Overall this is a really good place for solid Italian cooking. Prices are very reasonable and portions are large, so it does attract a large crowd so reservations are highly recommended.

Service: 7/10
Food: 7/10


7 Archer Street
0207 287 5555

Tucked away in a small street parallel to the ever-happening Shaftsbury Avenue is a gelato shop called Gelupo. Run by the same people as Bocca di Lupo just across the street, a (supposedly) very good Italian restaurant (we don’t know, we’ve never gone there to eat before), it sells gelato, sorbets and granitas, with a contemporary take on traditional flavours and techniques. (Personally, I just find that sentence really confusing, almost oxymoronic, but that’s what it said on their website, so here’s a huge SIC.)


We had, as we usually do, the hazelnut and pistachio flavor. We found the pistachio flavor really light and subtle, quite nice, but if it was slightly stronger we would have liked it better. Almost around the corner is Scoop, which we tried a while back (at their other branch in Covent Garden), and we much preferred that version since the pistachio was far more present in the gelato.


The hazelnut was definitely hazelnut-ty, but A complained that it was far too sweet, and that it was probably the sweetest hazelnut flavoured gelato she’s ever had. Well, perhaps, but since the pistachio was so muted I didn’t mind having a lot of flavor and taste in my mouth at all with the hazelnut. J

 Service: NA
Food: 6.5/10


Via delle Oche, 24-red
50122 Firenze
055 216158

S brought us to this gelateria very near the duomo in Florence. It was quite early in the day, a little surprising to have gelato then, but hey, when in Florence the gelato is so good that I would have it for breakfast if I could.


Grom serves very good gelato indeed. The gelato is handmade, and there is a live demonstration to the side of the shop for tourists to see the gelato making process. We had the hazelnut, pistachio, melon and stracciatella. Everything was heavenly. The stracciatella was a little too subtle, and the white chocolate could be slightly stronger, but it was still pretty good. We seem to have developed a liking for the flavor combination of pistachio and hazelnut, and we have started using this combination as a control to test the quality of a gelateria.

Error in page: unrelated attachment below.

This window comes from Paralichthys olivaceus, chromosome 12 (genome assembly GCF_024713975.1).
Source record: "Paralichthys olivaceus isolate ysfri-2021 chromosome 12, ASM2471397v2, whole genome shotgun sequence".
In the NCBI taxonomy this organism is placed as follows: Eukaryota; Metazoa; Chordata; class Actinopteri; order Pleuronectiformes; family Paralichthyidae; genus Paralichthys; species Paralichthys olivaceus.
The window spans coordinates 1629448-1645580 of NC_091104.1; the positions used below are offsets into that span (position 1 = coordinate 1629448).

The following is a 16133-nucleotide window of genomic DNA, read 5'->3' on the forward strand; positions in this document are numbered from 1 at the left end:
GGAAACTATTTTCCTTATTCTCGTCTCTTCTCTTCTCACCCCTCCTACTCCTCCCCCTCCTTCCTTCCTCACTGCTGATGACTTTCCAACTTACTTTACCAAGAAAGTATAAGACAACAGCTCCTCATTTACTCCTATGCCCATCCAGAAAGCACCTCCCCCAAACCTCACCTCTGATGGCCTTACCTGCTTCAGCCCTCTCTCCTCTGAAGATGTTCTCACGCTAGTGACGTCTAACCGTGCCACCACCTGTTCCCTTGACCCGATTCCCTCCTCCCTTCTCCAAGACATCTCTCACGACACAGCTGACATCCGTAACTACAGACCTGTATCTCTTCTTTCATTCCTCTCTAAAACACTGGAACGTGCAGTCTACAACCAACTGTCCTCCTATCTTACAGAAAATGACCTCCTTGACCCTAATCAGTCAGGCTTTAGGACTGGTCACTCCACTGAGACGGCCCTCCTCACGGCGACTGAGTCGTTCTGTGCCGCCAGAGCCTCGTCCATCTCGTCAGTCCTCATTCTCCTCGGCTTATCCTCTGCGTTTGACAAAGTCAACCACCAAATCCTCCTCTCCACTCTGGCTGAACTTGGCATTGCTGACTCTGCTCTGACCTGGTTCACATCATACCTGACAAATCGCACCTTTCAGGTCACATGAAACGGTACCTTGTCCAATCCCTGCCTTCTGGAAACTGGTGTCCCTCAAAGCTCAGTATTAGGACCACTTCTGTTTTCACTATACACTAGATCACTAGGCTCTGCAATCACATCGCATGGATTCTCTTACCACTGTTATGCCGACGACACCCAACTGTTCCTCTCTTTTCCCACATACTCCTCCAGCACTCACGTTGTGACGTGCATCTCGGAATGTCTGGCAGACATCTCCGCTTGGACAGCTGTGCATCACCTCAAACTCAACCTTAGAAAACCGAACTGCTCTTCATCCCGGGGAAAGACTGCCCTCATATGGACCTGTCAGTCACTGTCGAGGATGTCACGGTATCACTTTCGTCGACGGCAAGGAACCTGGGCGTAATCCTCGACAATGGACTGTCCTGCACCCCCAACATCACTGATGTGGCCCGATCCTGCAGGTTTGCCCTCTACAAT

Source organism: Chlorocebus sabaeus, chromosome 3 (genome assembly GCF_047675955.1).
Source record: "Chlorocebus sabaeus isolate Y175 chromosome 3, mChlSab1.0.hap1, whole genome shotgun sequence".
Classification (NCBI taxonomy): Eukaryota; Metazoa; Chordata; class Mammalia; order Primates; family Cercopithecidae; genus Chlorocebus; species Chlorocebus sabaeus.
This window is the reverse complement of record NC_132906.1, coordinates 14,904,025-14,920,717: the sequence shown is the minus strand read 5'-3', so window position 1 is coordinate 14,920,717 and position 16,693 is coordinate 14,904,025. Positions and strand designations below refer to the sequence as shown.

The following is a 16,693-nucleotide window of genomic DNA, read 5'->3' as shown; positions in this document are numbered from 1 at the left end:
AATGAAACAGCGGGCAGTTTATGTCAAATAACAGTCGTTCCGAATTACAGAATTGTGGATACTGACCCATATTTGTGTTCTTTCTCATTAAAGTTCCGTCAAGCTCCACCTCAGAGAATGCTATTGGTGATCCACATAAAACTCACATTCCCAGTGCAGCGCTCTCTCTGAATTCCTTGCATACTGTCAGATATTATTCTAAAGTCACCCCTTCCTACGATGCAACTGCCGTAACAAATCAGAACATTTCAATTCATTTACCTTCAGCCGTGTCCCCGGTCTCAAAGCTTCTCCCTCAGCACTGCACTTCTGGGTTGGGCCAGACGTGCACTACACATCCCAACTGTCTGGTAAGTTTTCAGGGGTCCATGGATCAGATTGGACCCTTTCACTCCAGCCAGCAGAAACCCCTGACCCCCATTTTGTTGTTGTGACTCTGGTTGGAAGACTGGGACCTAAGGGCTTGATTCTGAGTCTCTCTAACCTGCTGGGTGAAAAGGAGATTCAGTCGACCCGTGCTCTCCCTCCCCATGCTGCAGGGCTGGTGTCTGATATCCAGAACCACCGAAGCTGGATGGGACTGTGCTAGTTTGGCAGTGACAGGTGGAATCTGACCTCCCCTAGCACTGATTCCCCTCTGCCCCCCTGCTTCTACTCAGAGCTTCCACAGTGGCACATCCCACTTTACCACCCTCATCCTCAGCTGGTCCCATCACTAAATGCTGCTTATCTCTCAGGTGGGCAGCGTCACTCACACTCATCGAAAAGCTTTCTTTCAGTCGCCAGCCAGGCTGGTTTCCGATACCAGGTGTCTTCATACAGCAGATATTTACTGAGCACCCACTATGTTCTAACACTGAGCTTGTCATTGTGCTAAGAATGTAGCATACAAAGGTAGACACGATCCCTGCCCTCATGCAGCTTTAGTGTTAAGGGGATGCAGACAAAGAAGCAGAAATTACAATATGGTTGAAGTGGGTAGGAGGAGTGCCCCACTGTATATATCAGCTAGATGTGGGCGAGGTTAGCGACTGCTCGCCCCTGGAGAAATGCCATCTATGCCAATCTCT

Grom passes with flying colours. The gelato here is very smooth and really top-grade. The bits of hazelnut and pistachio really add flavor and complement the texture of the gelato. In the land of a million gelaterias, this is one of the best. We liked it so much we went out of our way to go back for more on our second day in Florence.

Food: 7.5/10

Old Bridge Gelateria

Vatican, V. dei Bastioni d. Michelangelo 5

This is just a tiny hole in the wall, just across the street from the bend in the Vatican museum’s outside wall. This is probably our favourite gelato place in all of Rome. It is also extremely conveniently located, and it would be a very good idea to get your gelato at The Old Bridge, and eat it while you walk into the Vatican City, or queue for the museum.


The first time we were here we had our gelato in a cone, and the portions were so huge that it was literally a battle against time to finish it before it melted right in our hands. This time round we had our gelato in a cup. The pistachio was fantastic, with the correct amount of little bits of pistachio, yet still maintaining the smooth, creamy texture of the gelato. The hazelnut was also very good – not as intense to overpower the pistachio, yet still strong enough to impress.

The fruit flavours we tried were also very nice. In particular, the banana was simply divine.

Food: 7.5/10

Il Gelato di San Crispino

V. della Panetteria 42

Renowned as the best gelato in Rome, a scoop from San Crispino’s is worth throwing a coin into the Trevi fountain, so claimed our guidebook. Our experience couldn’t have been more different.